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If you’re looking for strawberry fields forever, apart from listening to The Beatles’ song, you might want to visit Strawberry, Arizona, in Gila County. After all, the town was named for the wild strawberries growing near the creek.  However, if you’re looking for snowflakes, then Snowflake in Navajo County, Arizona, may not be the best choice of places to visit. Rather than being named for the small, cold, white particle, Snowflake was named for its’ founders, Erastus Snow and William Flake. 
Arizona, whose state motto is “God enriches,” contains a number of town names with a positive ring to them. In Maricopa County, Paradise Valley is reported to have gained its’ name due to the inspiration of the beautiful wildflowers growing in the area.  While the name of Paradise Valley has some foundation in reality, the name of a particular town in La Paz County stems merely from fantasy. Hope, Arizona, received the name from the unfounded hope that the town would increase its’ business. In contrast, Hope is currently a town of very few businesses, consisting of a gas station and antique store, in addition to the RV park in the small community.  In Maricopa County, Arizona, it is no mirage if you think you see a town named “El Mirage” – it actually exists. Furthermore, the town strives to “create a community that provides [their] residents the opportunity to purchase any good or service they desire without having to leave [the] city limits,” according to the city’s official website.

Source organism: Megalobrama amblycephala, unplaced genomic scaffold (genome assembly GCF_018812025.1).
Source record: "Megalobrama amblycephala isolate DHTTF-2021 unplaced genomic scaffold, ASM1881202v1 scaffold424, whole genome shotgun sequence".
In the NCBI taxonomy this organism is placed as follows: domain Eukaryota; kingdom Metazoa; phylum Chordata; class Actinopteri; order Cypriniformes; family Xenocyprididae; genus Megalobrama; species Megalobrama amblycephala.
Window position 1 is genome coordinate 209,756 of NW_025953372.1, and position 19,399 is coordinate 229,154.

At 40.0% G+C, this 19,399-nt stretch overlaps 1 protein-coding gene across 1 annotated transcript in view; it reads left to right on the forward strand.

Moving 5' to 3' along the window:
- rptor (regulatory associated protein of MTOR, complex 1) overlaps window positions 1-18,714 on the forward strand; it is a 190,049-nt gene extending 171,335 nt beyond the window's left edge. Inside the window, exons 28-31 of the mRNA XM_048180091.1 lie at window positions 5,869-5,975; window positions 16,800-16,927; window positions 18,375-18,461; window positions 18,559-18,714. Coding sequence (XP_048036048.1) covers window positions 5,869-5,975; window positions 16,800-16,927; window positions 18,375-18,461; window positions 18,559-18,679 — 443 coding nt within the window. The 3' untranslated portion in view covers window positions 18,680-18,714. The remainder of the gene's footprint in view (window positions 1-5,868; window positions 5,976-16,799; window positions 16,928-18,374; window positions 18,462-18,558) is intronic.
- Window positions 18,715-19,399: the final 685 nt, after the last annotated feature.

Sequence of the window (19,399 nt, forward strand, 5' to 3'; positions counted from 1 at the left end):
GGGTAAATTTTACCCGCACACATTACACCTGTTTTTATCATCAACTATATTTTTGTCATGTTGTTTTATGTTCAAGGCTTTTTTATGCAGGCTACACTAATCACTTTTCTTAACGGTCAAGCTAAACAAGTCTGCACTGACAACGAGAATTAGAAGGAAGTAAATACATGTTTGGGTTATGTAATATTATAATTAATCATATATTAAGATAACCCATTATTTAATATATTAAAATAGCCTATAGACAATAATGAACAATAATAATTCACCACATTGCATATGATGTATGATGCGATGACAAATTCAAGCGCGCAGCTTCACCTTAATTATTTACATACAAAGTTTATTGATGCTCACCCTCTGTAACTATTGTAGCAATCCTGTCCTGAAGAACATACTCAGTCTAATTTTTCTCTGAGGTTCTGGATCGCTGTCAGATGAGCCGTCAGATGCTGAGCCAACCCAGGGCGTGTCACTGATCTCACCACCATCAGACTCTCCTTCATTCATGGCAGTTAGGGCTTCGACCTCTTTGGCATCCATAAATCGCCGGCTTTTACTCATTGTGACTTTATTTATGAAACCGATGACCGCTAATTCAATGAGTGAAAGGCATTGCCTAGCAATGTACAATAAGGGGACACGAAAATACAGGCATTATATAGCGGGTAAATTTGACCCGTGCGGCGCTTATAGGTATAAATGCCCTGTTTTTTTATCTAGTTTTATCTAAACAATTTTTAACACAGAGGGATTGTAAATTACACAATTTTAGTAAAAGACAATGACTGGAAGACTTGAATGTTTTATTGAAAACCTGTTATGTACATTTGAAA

“The Grand Canyon State” or “The Copper State” is also home to the town of Oracle in Pinal County, Arizona. The town was named for a ship the founder, Albert Weldon, sailed aboard.  Of course, it should be no surprise that some town names stem from far off lands, or, in this case, ships sailing from far off lands, since there are no oceans bordering the state of Arizona. A similar situation is true of the town in Maricopa County named Surprise. Developer Homer C. Ludden acquired the name from his hometown in Nebraska.  A town that acquired its’ name a little closer to home is Bullhead City in Mohave County, which is named after a large bullhead-shaped boulder submerged in the river near Davis Dam. 
Now, if one is wondering why the town of “Why” got its’ name, one needs to look no further than the Y-shaped intersection at the junction of Highways 85 and 86.  Additionally, if one is asking oneself why to travel to why, a simple reason would be to visit the casino in the town. On the other hand, Roads Larry McMurtry was quoted as saying, “Most people, finding themselves in Why, will be likely to question the fact that they are there.” 
Alas, if one is examining town names in Arizona, then one can not overlook “Nothing.” In the county of Mohave, the town residents, reportedly numbered at four, claim Nothing was “named by a bunch of drunks.”  If looking for a town of slightly more substance, one can always travel to Maricopa County where Carefree is located and acquire a sense of tranquility in the process. After all, the town contains the streets of Tranquil Trail and Ho-and-Hum Roads.  Why not end on a carefree note?
Author: Rich Kachold